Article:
USS Murray (DD-576)
|Namesake:||Capt. Alexander Murray and his grandson Rear Adm. Alexander Murray|
|Builder:||Consolidated Steel Corporation, Orange, Texas|
|Laid down:||16 March 1942|
|Launched:||16 August 1942|
|Commissioned:||20 April 1943 to 27 March 1946
16 October 1951 to May 1966
|Fate:||Sold for scrapping to Boston Metals Company, Baltimore, Maryland, in 1966|
|Class & type:||Fletcher class destroyer|
|Length:||376 ft 6 in (114.7 m)|
|Beam:||39 ft 8 in (12.1 m)|
|Draft:||17 ft 9 in (5.4 m)|
|Propulsion:||60,000 shp (45 MW); 2 propellers|
|Speed:||35 knots (65 km/h)|
|Range:||6500 nmi. (12,000 km) @ 15 kt|
|Armament:||5 × 5 in./38 guns (127 mm),
4 × 40 mm AA guns,
4 × 20 mm AA guns,
10 × 21 in. torpedo tubes,
6 × depth charge projectors,
2 × depth charge tracks
Murray (DD-576) was laid down 16 March 1942 by Consolidated Steel Corporation, Orange, Texas; launched 16 August 1942, sponsored by Mrs. Frank T. Leighton; and commissioned 20 April 1943, Comdr. Richard F. Stout in command.
World War II Service
After shakedown in the Caribbean, Murray served on escort duty in the Atlantic Ocean, then sailed to join Destroyer Squadron 25 at Pearl Harbor in September 1943. Sailing with a carrier task force, Murray took part in strikes on Wake Island 5-6 October, then voyaged to the South Pacific to support the landings on Bougainville 8-9 November, splashing three enemy aircraft. Two days later, while covering US 3rd Fleet aircraft carriers in a strike against Rabaul, Murray shot down two of a force of about 150 enemy aircraft attacking her formation.
Hewing to a demanding pace of operations, Murray was on antisubmarine patrol in the Gilbert Islands from 20 November to 8 December during the occupation of Tarawa and Abemama, then for the next month guarded shipping into the newly acquired islands. In January 1944 Murray performed outstandingly in fire support missions for the capture of Kwajalein, then screened transports carrying invasion forces to Eniwetok. Two months of escort duty in the western ocean routes followed, until she joined in the bombardment of Kavieng, New Ireland, 20 March.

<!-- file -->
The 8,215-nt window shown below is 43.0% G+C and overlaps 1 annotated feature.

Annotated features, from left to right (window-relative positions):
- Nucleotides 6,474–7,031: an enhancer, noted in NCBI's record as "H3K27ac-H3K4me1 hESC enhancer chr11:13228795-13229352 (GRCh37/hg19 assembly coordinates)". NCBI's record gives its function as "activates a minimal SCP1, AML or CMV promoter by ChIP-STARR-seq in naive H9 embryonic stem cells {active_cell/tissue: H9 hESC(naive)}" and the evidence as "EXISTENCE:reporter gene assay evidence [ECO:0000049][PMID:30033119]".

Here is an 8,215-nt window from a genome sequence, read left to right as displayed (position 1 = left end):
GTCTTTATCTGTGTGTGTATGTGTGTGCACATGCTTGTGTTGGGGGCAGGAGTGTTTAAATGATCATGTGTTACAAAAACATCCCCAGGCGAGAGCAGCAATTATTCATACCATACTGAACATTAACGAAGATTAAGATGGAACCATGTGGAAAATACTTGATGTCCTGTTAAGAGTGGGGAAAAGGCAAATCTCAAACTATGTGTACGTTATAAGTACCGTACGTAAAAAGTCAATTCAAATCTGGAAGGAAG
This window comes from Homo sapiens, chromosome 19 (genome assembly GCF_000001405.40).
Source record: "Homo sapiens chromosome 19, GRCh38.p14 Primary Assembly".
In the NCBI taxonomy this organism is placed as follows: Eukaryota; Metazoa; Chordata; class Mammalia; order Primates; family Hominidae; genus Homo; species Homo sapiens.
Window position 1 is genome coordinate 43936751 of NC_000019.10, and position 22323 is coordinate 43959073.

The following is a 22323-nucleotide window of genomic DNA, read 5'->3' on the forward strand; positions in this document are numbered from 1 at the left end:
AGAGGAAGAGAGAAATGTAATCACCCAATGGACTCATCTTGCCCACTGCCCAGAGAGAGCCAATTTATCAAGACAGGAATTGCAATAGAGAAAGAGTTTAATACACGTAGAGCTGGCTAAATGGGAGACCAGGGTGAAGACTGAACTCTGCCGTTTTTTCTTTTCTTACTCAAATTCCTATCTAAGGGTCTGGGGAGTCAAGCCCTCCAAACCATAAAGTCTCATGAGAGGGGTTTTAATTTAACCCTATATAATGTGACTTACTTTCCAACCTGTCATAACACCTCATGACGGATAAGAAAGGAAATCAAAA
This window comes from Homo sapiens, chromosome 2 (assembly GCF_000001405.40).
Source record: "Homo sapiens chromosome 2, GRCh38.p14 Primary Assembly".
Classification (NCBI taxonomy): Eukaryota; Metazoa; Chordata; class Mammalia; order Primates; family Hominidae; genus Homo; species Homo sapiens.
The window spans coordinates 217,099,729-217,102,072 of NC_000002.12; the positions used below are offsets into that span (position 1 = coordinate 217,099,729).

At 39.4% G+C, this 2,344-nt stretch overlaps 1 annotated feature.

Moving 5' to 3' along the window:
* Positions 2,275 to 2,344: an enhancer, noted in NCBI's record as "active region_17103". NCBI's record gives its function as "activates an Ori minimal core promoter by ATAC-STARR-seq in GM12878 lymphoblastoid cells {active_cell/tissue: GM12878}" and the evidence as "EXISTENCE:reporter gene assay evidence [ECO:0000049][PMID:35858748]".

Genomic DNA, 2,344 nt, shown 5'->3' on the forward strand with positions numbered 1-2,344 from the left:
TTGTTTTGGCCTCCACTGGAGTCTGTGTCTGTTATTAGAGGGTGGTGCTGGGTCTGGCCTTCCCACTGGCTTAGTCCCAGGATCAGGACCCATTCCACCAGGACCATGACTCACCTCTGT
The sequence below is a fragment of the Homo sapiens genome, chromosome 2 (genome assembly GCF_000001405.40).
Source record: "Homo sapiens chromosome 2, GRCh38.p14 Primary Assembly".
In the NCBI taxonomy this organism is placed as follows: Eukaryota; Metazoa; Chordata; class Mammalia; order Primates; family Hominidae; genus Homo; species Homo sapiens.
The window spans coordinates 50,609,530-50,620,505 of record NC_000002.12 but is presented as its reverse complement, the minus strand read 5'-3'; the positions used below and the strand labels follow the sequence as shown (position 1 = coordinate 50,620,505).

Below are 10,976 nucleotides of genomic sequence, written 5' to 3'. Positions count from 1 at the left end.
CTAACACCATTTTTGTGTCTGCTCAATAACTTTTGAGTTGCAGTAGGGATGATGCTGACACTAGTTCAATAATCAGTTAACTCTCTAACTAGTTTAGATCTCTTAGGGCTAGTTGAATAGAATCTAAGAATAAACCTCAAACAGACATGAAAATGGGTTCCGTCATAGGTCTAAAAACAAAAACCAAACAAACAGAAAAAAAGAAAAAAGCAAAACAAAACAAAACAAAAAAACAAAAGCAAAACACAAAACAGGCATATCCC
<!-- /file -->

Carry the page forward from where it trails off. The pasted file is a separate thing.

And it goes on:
Joining the 7th Fleet Murray took part in the assault on Aitape, New Guinea, 23 to 28 April, downing another enemy aircraft during an aerial torpedo attack. Rejoining the 6th Fleet in June, she screened amphibious craft during the assault on Saipan, then sailed to Guam for close - in fire support and transport screening duty 20 July to 26th. After patrol and escort duties for the consolidation of the Mariana Islands until late in August, Murray returned to the continuing operations around New Guinea. She bombarded Wewak 30 August to cover British minelaying operations, and in September covered the landings on Morotai. Returning to Hollandia, she prepared for the invasion of the Philippines, sortieing in escort of the transports for Leyte. On 20-21 October, she conducted shore bombardment, moving in as close as reefs would allow to fire over the landing force into enemy installations and at the same time aiding in repelling enemy air attacks.